Gen L Takei and Masakatsu Fujinoki
Mammalian sperm motility has to be hyperactivated to be fertilization-competent. Hyperactivation is regulated by extracellular environment. Osmolality of mammalian semen is higher than that in female reproductive tract; however, the effect of them on hyperactivation has not been investigated. So we investigated the effect of osmotic environment on hyperactivation using hamster spermatozoa at first. Increase in the osmolality of the media (∼370 mOsm) by increasing the concentration of NaCl (∼150 mmol/L) caused the delay of the expression of hyperactivation. When NaCl concentration varied in the same range (75–150 mmol/L) whereas the osmolality was fixed at 370 mOsm by adding mannitol, the delay of hyperactivation occurred dependent on NaCl concentration. Increase in NaCl concentration also caused suppression of curvilinear velocity, bend angle, and sliding velocity of the flagellum at the onset of incubation, suggesting that NaCl concentration affect both activation and hyperactivation in hamster spermatozoa. Hamster sperm intracellular Ca2+ concentration decreased as extracellular NaCl concentration increased, whereas membrane potential and intracellular pH were unaffected by extracellular NaCl concentration. SN-6 and SEA0400, inhibitors of Na+-Ca2+ exchanger (NCX), increased intracellular Ca2+ and accelerated hyperactivation in the presence of 150 mmol/L NaCl. Tyrosine phosphorylation on fibrous sheath proteins was unaffected by extracellular NaCl concentration. These results suggest that extracellular Na+ suppresses hamster sperm hyperactivation by reducing intracellular Ca2+ via an action of NCX in a tyrosine phosphorylation-independent manner. It seems that the removal of suppression by extracellular Na+ leads to the expression of hyperactivated motility.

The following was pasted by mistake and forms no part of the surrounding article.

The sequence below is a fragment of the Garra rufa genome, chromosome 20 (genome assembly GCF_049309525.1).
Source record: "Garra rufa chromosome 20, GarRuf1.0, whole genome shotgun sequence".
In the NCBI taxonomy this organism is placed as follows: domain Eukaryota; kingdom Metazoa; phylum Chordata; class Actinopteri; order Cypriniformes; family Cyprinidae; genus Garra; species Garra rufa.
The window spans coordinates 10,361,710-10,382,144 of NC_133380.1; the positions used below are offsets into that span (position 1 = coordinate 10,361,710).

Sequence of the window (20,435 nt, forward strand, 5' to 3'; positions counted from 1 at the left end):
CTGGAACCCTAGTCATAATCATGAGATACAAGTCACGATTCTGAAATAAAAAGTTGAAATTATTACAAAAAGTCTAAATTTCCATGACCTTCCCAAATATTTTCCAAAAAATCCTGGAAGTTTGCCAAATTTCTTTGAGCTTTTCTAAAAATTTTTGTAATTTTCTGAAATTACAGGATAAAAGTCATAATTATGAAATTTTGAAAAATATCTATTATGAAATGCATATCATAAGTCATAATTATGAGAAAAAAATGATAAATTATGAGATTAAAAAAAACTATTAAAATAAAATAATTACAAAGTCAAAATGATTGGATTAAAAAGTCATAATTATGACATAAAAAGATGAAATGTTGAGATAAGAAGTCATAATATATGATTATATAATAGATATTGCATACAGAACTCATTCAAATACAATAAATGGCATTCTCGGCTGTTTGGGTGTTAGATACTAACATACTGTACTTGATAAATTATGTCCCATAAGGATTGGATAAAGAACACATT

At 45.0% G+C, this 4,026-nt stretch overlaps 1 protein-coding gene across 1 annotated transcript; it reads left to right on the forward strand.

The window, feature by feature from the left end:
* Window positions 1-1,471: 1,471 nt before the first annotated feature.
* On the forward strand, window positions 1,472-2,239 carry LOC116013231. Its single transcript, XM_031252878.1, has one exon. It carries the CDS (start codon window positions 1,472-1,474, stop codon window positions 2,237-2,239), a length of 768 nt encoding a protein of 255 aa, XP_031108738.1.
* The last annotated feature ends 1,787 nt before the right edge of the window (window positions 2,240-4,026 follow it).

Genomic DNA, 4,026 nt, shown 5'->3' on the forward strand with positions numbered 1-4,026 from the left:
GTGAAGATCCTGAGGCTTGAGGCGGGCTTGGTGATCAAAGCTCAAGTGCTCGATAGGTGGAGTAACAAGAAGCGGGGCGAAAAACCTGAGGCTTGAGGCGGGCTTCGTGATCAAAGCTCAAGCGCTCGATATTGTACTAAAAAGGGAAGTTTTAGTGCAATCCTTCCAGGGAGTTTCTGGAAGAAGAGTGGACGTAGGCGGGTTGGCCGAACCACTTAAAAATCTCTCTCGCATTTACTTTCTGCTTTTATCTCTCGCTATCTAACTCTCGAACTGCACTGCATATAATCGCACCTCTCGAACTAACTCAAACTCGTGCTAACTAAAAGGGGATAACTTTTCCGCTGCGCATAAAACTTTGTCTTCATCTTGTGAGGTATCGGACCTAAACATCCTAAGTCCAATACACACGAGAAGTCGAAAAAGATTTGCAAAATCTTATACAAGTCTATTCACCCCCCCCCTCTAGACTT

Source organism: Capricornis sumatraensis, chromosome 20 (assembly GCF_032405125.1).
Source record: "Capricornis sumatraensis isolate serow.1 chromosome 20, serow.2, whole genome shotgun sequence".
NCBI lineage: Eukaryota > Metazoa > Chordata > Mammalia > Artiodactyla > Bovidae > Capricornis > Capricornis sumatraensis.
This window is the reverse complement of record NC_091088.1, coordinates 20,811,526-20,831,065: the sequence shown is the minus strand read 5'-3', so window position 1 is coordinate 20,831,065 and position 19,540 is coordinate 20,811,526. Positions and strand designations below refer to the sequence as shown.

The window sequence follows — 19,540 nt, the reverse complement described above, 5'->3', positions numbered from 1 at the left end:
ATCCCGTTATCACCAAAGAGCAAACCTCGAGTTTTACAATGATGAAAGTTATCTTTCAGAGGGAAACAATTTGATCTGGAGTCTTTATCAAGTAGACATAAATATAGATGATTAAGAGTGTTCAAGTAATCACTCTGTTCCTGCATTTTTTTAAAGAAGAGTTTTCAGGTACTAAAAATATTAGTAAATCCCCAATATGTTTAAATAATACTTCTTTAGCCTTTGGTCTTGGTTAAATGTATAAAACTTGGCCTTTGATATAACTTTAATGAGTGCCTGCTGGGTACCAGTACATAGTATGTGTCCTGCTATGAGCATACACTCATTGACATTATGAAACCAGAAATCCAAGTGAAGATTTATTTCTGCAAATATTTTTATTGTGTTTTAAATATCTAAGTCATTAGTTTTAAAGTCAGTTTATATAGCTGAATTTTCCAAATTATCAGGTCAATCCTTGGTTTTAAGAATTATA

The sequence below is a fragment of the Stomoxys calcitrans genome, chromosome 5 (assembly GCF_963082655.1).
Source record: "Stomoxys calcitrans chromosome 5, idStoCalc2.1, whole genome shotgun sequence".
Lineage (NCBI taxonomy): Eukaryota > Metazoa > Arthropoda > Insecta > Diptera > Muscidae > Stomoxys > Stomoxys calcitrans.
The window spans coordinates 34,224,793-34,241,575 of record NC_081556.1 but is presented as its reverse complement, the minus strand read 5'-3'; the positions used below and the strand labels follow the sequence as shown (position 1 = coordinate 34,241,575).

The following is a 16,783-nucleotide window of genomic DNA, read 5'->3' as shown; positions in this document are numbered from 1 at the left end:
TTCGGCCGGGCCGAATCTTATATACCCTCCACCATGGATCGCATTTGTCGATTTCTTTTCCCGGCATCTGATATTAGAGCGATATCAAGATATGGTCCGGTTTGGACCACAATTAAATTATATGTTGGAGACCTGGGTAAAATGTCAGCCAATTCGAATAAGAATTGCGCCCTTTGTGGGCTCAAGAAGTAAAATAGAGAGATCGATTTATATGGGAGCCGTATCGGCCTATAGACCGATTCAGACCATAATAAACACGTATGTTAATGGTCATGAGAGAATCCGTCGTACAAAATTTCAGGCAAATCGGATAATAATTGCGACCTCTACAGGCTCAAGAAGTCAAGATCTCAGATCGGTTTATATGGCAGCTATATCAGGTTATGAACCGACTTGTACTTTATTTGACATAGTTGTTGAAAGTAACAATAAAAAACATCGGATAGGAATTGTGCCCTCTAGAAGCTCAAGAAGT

Tatsuya Suzuki, Masakatsu Fujinoki, Hiroaki Shibahara, and Mitsuaki Suzuki
It has been widely accepted that serine/threonine protein phosphatases (PPPs) are associated with the regulation of sperm hyperactivation. In the present study, we examined the types of PPPs associated with the regulation of hamster sperm hyperactivation. Protein phosphatases PPP1CA, PPP1CC, PPP2, and PPP3 are present in hamster sperm. In the experiments using several inhibitors, sperm hyperactivation was enhanced when PPP2 was inhibited at least, although inhibition of PPP1 also enhanced sperm hyperactivation. Interestingly, sperm were hyperactivated after PPP2 became an inactive form. And then, PPP1CA became an active form after sperm were hyperactivated. It has also been widely accepted that tyrosine phosphorylation is closely associated with the regulation of sperm hyperactivation. When PPP2 was inhibited, tyrosine phosphorylation was not enhanced at all. On the other hand, inhibition of PPP1 enhanced tyrosine phosphorylation. From the results, it is likely that PPP2 is closely associated with the regulation of sperm hyperactivation, although it is not associated with the regulation of tyrosine phosphorylation.